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Advocating an orchestra of refugees, Crystal Lake native invited to United Nations summit

Sebastian Agignoae of Crystal Lake was invited to the United Nations in New York City to take part in a Feb. 23 Global Engagement Summit. Agignoae is advocating and campaigning for the International Orchestra of Refugees, a program he started to create residencies for musicians who have been forcibly displaced from their homes and improve refugee resettlement by using music – “a strong ambassador of peace.”
Sebastian Agignoae of Crystal Lake was invited to the United Nations in New York City to take part in a Feb. 23 Global Engagement Summit. Agignoae is advocating and campaigning for the International Orchestra of Refugees, a program he started to create residencies for musicians who have been forcibly displaced from their homes and improve refugee resettlement by using music – “a strong ambassador of peace.”

Invited to the United Nations in New York City, Sebastian Agignoae of Crystal Lake is on a mission to improve the refugee crisis through music – “a strong ambassador of peace.”

The 23-year-old graduate of Crystal Lake Central High School and Loyola University-Chicago has created the International Orchestra of Refugees. The campaign is designed to provide residencies for musicians who have been displaced forcibly from their homes, Agignoae said.

They might come from different countries and speak different languages, but, he said, “Music is the one language they all have in common.

“I want to give them the opportunity to prosper, not just survive.”

His advocacy of the International Orchestra of Refugees drew the attention of those at the United Nations and an invite to attend the Feb. 23 Global Engagement Summit at the United Nations Headquarters in New York City.

With more than 1,500 attendees expected, the summit is said to be the largest assembly ever of Americans gathered in support of the UN. It includes sessions on pressing global issues, such as climate change, peace and security, human rights and the refugee crisis.

“The convening takes place at a pivotal moment for the world and the U.S.-UN relationship,” a press release states. “The planet is facing the worst humanitarian and refugee crisis since World War II, terrorism and threats from the effects of climate change.

“Meanwhile, American leaders are deliberating the nations’ role at the UN, and several UN priorities are under threat both on Capitol Hill and at the White House.”

Upon initially receiving the invite, Agignoae thought it simply was junk mail. He then received a phone call.

“I, myself, don’t really know how I got here,” he said in a phone call from New York City. “I certainly didn’t think I’d end up at the United Nations headquarters in New York City. I’m just excited to see how things take flight.”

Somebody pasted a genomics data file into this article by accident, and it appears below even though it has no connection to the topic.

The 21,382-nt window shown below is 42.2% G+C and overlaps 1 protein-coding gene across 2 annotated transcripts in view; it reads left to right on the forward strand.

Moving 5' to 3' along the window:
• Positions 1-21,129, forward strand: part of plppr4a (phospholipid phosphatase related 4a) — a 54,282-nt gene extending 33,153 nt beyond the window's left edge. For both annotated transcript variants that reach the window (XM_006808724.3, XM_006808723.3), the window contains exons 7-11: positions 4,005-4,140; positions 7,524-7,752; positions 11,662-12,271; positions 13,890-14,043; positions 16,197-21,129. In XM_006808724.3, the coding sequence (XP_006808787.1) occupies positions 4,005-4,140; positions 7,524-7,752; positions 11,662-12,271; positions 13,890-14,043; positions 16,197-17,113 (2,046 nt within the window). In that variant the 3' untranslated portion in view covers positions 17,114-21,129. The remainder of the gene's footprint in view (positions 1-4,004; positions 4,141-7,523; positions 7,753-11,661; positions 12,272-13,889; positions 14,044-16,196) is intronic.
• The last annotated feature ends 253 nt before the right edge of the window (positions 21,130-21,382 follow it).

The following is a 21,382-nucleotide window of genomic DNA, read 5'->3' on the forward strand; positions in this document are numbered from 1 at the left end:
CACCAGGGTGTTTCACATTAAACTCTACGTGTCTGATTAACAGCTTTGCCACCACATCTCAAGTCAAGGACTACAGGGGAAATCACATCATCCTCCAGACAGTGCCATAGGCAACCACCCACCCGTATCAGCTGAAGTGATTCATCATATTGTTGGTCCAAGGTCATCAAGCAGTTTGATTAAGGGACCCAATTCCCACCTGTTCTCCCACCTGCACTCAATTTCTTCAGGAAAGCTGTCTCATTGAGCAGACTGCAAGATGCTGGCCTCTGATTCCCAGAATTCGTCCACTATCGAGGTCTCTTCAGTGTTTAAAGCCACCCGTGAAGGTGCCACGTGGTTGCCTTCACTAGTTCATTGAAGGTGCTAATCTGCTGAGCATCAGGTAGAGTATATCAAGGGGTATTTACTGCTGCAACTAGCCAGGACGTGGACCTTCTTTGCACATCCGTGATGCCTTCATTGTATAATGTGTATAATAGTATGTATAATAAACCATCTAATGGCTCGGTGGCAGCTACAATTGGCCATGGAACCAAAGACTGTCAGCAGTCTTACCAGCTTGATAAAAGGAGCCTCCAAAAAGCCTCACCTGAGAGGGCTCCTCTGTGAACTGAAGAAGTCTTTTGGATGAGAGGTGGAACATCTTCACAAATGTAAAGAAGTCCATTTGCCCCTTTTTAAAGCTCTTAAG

Agignoae has pursued efforts to make his Orchestra of Refugees an official nonprofit group since September of last year, campaigning and recruiting team members. The campaign is inspired by his father, Valentino Agignoae, who escaped from Romania at the height of the Communist regime near the late 1980s. He was granted political asylum in Des Moines, Iowa, before moving to Crystal Lake.

Sebastian didn’t find out his father was a refugee until last year. At the time, as a 2016 graduate of Loyola with a degree in biochemistry and a minor in music – he plays jazz piano – Sebastian was working on developing a multimedia light display for orchestras.

“As soon as I discovered [my dad was a refugee], I took a look at what I was doing and said I have to direct much more of my focus to alleviating one of the world’s largest global crises,” he said.

Thus, the Orchestra of Refugees was born.

Sebastian now works on the campaign full-time, with a goal to visit refugee camps throughout the world to recruit displaced musicians into a full-sized, conventional orchestra.

The hope is those involved in the orchestra bring their “transformative experience and leadership skills” from the Orchestra of Refugees back to their home country “to attempt in alleviating the at-home-crisis,” Sebastian said.

“That will be a prime opportunity to develop such a sustainable program that, long-term, will hopefully look at making migration voluntary and not so much forced,” he said.

Always supportive of his son’s efforts, his father does not know of the role he played.

“To this point, I haven’t relayed the information that this project, this initiative was inspired by [my dad’s] story,” Sebastian said.

His father plays bass guitar, still picking it up from “time to time,” Sebastian said.

Growing up in Crystal Lake, Sebastian said he has realized he was in a “comfort zone” compared to what refugees must endure.

“Refugees, they don’t have a choice but to flee,” he said. “I have a choice in taking action.”

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